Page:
I'm not as critical as Woo in that I don't think Stephan is disguising "character defects" of gluttony and sloth as FR, but the bit about FR not explaining all obesity is probably just a side effect of having a non-aggressive, cautious personality. He has stated that he thinks the hormonal disruption/inflammation/etc associated with a obesity is a result of that obesity. What else is left?

Galina L. said...

Mine main problem with FR theory is that not only different foods are rewarding to different degrees for different people (it was endlessly discussed before, and I am not going there), but also a food reward quality of foods for individuals often depends on the individual's metabolic state and is a function of such state, not over-wise, so it could be changed. After couple of years spent on a LC diet, maybe earlier, all groups of foods became less desirable for me. Nuts are still problematic, but to smaller degree as well,and it is minor. Some garbage like Oreo cookies and Dr. Pepper is an exception, I couldn't consume it even before when a cardboard looked promising (with a right souse, of course). What changed in my physiology? I have no numbers to point to besides my weight (merely 30+ lb lighter).
I could speculate using Macro's comment, that since there is a question

"(Sigal et al. Diabetes 46:1024, 1997)

- Why insulin-suppressing (low-carb) diets comparatively (with somewhat less insulin-suppressing low-calorie / low fat diets) work (much) better amongst people who have insulin regulation problems."

pointing toward certain metabolic state, in my case the insulin-regulation problems got resolved. FR didn't cause anything and didn't resolve anything while being a part of a picture.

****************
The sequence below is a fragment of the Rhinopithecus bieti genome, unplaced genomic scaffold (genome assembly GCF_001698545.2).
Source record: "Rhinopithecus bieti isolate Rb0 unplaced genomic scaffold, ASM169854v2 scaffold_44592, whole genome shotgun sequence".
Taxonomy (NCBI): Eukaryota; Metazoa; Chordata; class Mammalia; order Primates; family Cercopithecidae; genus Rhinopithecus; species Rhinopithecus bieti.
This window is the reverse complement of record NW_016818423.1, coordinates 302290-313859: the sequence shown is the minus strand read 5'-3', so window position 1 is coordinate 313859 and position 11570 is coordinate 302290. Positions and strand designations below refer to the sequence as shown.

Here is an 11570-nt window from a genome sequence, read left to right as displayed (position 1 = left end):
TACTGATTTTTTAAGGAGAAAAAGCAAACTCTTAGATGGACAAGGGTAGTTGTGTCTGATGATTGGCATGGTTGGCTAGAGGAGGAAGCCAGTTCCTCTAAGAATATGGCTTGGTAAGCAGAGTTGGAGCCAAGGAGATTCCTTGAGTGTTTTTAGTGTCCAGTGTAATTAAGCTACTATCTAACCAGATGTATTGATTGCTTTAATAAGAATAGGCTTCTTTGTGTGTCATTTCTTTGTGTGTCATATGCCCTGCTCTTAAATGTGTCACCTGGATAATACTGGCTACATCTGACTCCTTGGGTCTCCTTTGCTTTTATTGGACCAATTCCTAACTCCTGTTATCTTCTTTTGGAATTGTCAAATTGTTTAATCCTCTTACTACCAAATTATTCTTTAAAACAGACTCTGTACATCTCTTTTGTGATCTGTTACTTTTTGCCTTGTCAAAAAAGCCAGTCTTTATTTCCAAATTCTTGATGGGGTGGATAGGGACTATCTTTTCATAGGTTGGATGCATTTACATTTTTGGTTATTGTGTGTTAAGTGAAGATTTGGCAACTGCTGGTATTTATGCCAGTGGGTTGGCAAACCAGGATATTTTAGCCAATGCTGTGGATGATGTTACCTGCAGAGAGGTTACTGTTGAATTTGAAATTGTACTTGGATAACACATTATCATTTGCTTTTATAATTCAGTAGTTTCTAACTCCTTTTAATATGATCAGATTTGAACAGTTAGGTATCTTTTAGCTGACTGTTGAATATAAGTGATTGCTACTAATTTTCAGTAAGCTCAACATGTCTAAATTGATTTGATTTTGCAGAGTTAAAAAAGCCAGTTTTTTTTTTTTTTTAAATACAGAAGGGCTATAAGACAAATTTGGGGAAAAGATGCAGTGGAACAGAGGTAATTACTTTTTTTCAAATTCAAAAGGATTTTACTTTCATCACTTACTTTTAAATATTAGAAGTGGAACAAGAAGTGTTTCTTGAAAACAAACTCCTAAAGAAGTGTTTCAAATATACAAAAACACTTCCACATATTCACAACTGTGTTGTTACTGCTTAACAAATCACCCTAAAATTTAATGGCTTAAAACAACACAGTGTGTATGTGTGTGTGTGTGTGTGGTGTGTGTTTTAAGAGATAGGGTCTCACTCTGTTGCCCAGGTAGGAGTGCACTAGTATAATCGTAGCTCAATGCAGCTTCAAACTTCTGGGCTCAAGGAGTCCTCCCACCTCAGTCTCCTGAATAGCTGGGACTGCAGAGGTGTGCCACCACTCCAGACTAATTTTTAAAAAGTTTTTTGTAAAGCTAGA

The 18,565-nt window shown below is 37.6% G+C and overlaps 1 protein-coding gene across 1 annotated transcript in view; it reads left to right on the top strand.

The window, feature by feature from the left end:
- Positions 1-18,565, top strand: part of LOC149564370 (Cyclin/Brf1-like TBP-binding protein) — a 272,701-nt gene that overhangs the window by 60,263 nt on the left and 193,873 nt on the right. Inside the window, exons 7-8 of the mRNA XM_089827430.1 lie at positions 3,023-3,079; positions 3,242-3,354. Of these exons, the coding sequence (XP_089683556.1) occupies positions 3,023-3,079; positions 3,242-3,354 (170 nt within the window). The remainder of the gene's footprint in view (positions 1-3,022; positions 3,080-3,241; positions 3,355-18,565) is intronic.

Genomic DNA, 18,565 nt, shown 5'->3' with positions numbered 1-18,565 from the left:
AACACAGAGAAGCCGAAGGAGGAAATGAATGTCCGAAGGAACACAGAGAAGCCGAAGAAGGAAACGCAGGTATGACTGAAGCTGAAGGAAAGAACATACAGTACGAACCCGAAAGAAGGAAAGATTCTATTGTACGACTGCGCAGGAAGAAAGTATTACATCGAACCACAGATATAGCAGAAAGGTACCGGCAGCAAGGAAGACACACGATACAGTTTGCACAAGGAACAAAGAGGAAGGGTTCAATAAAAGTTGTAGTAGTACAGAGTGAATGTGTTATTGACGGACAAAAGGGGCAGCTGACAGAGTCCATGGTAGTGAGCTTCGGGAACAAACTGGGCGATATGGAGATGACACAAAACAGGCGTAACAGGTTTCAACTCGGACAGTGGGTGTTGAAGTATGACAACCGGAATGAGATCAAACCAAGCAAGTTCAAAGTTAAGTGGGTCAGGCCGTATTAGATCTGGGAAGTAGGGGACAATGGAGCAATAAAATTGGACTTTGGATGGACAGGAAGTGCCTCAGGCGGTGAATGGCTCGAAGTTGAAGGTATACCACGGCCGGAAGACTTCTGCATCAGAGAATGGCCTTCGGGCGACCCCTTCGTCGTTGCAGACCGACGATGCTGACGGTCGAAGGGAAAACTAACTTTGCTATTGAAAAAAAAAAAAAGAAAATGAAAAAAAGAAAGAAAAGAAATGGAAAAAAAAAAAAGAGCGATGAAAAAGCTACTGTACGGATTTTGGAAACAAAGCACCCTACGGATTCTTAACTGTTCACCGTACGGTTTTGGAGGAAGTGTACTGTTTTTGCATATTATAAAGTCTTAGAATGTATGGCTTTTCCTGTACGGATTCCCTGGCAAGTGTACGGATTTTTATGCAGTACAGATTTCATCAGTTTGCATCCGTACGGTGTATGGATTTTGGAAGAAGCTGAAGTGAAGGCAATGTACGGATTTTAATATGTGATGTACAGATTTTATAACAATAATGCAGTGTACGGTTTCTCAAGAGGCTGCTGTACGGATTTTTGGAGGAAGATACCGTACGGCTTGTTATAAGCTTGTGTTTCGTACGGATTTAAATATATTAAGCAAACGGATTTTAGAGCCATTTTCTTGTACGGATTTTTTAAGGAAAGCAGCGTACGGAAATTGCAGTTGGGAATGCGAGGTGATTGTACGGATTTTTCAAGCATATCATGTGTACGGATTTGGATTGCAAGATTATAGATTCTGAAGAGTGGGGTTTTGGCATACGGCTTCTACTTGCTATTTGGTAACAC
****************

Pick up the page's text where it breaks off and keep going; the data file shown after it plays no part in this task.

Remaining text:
There is nothing wrong with discussing rewarding qualities of food, I am sure there is plenty of research that could be done about the subject, but I would hate it to be labeled with the "main cause of obesity" tag. For me addressing food flavors as the mass obesity problem cause is the same as healing diabetes with taking care of peripheral neuropathy and dialysis.

I am just another non-important commenter, of course, but I can testify about changes in my body.

Nigel Kinbrum said...

ItsTheWooo said...
@Nigel
My opinion is indeed worthless, blah blah blah...
This could all be avoided entirely if you just said "In my opinion, I think..." before you described your ideas..."
Everything that I write is my opinions/beliefs/thoughts. It's therefore completely redundant to preface everything that I write with IMO or IMHO. IMHO, of course!

"Re: the comment...Sorry, not convinced. You are basically refusing to admit your choice of words implied moral judgement. The phrase "happier than a pig in shit" is always applied to examples of people being content in immorality/bad behavior particularly gluttony and sloth... unless it is used ironically. Only an autistic or a non-english speaker would believe this crap."
Only a nut-case could come to the above conclusion. I often use that simile because, to we Brits, shit (and farting) is funny.

LeonRover said...
"Well, Nige,
I believe you have just been the object of an "ad porcum" argument."
Woo's argument is not strictly Kosher.

Sam Knox said...

"Doof Drawer"

That cracked me up.

ItsTheWooo said...

@Makro as gallier2 & sidereal said, the idea that reward/palatability of food increases vulnerability to metabolic disease is staunchly denied by Guyenet. If FR operated within the realm of reality like this, I wouldn't have rejected it entirely.

I too came to this thought (that perhaps novel engineered foods lead people to overconsume a diet that can destroy metabolic health/lead to hyperinsulinemia...sounsd reasonable and I do sort of believe this is part of hte obesity epidemic). However, Guyenet has told us in no uncertain terms this is not the case...:

-The obese are NOT hungry, suffering instead from a compulsive eating/craving problem...
-The obese do NOT have unstable blood sugar, sugar/fatty acids never decrease from insulin so as to provoke hunger...
-Insulin simply does NOT lead to obesity, high blood insulin is always a reaction to growing fatter.
-Insulin is always appropriately matched to food intake, and high insulin in obesity is a reflection of insulin resistance which was caused by growing fatter, which was caused by calories, which was caused by rewarding food.